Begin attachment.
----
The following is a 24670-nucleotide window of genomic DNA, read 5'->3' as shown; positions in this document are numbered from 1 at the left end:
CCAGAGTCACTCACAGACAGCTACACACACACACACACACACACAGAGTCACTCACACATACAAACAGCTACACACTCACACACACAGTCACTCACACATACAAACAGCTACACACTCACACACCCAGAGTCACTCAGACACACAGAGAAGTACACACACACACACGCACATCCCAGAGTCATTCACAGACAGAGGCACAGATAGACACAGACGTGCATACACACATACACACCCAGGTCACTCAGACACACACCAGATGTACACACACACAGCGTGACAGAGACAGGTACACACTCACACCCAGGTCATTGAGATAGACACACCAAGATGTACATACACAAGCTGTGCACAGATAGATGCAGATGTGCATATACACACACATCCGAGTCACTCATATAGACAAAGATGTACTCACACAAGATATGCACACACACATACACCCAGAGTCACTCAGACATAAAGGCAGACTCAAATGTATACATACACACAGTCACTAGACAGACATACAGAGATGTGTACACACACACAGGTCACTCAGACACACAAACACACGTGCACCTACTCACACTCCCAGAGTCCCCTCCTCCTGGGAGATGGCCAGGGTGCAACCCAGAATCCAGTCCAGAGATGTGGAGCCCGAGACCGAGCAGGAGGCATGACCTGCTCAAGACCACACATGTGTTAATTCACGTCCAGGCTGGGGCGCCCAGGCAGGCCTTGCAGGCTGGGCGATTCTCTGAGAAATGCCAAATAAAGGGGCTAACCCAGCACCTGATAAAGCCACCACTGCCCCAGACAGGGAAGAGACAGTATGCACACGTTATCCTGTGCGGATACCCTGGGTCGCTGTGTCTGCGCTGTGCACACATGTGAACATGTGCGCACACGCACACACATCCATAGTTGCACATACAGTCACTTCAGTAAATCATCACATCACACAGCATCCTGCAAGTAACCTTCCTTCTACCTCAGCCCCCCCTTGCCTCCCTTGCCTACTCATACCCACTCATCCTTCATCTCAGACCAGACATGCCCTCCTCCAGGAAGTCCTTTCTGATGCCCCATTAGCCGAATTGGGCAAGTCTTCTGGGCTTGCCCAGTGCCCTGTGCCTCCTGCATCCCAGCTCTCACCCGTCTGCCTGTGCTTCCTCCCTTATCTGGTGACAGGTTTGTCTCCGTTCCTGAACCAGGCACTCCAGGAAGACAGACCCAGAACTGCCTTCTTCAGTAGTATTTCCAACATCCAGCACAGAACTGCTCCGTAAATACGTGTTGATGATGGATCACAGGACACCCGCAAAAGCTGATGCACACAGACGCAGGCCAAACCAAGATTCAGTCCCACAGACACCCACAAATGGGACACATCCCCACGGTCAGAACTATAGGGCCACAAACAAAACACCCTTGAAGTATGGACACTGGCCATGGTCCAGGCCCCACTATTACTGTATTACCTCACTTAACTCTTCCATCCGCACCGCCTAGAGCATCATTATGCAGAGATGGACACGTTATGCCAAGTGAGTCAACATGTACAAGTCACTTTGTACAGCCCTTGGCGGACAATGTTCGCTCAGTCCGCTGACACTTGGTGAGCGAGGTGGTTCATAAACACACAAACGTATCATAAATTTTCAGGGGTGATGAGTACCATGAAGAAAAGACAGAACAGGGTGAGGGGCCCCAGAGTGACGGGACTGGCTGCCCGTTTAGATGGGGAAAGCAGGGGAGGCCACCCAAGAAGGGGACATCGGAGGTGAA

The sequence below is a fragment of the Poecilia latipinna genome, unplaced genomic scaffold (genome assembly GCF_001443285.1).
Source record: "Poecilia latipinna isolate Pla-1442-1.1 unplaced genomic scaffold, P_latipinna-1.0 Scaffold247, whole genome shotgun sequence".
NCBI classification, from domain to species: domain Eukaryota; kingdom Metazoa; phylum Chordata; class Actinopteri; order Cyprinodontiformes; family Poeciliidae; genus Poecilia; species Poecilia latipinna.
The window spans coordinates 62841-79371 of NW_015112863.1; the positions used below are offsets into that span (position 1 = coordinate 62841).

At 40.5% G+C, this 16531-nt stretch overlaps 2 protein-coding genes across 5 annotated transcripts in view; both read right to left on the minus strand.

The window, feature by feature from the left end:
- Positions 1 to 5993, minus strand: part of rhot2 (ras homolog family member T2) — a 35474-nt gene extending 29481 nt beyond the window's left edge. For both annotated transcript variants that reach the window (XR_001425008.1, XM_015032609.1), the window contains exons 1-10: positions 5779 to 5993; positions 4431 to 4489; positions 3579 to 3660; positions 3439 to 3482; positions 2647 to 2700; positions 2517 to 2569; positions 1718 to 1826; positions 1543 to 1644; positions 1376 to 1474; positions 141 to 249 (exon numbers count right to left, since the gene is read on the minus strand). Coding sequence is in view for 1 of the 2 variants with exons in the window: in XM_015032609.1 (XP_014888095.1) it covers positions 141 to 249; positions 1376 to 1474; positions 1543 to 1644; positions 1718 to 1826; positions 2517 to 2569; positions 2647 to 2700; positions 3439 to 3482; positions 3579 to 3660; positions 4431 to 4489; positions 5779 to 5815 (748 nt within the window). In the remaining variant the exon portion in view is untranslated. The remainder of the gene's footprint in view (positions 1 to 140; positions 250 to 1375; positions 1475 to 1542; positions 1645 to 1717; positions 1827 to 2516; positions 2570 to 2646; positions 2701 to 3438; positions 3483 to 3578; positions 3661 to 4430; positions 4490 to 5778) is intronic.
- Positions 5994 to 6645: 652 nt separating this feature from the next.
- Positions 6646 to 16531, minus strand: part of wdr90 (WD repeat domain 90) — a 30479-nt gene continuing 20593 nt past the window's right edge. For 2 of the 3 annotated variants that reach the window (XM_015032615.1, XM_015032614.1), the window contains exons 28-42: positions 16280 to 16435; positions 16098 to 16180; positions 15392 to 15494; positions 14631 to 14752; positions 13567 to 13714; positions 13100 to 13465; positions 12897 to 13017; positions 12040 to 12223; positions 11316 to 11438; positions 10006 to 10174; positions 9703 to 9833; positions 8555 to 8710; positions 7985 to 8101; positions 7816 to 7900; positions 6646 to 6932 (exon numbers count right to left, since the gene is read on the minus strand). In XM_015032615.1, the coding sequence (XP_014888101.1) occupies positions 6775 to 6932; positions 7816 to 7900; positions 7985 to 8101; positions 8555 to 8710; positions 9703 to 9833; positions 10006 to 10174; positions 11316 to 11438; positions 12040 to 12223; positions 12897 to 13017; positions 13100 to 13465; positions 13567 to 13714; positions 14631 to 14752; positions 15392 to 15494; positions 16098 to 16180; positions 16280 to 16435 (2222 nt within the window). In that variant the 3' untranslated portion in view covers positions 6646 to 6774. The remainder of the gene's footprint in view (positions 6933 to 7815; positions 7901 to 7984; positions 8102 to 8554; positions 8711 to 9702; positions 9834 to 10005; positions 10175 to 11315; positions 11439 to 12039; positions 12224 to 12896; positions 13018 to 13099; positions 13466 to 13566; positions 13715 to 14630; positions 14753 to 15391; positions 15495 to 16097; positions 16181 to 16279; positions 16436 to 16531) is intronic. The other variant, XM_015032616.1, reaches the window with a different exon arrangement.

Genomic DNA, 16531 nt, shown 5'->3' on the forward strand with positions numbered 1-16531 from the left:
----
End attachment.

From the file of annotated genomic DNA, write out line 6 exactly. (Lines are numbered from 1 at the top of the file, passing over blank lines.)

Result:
The window spans coordinates 62841-79371 of NW_015112863.1; the positions used below are offsets into that span (position 1 = coordinate 62841).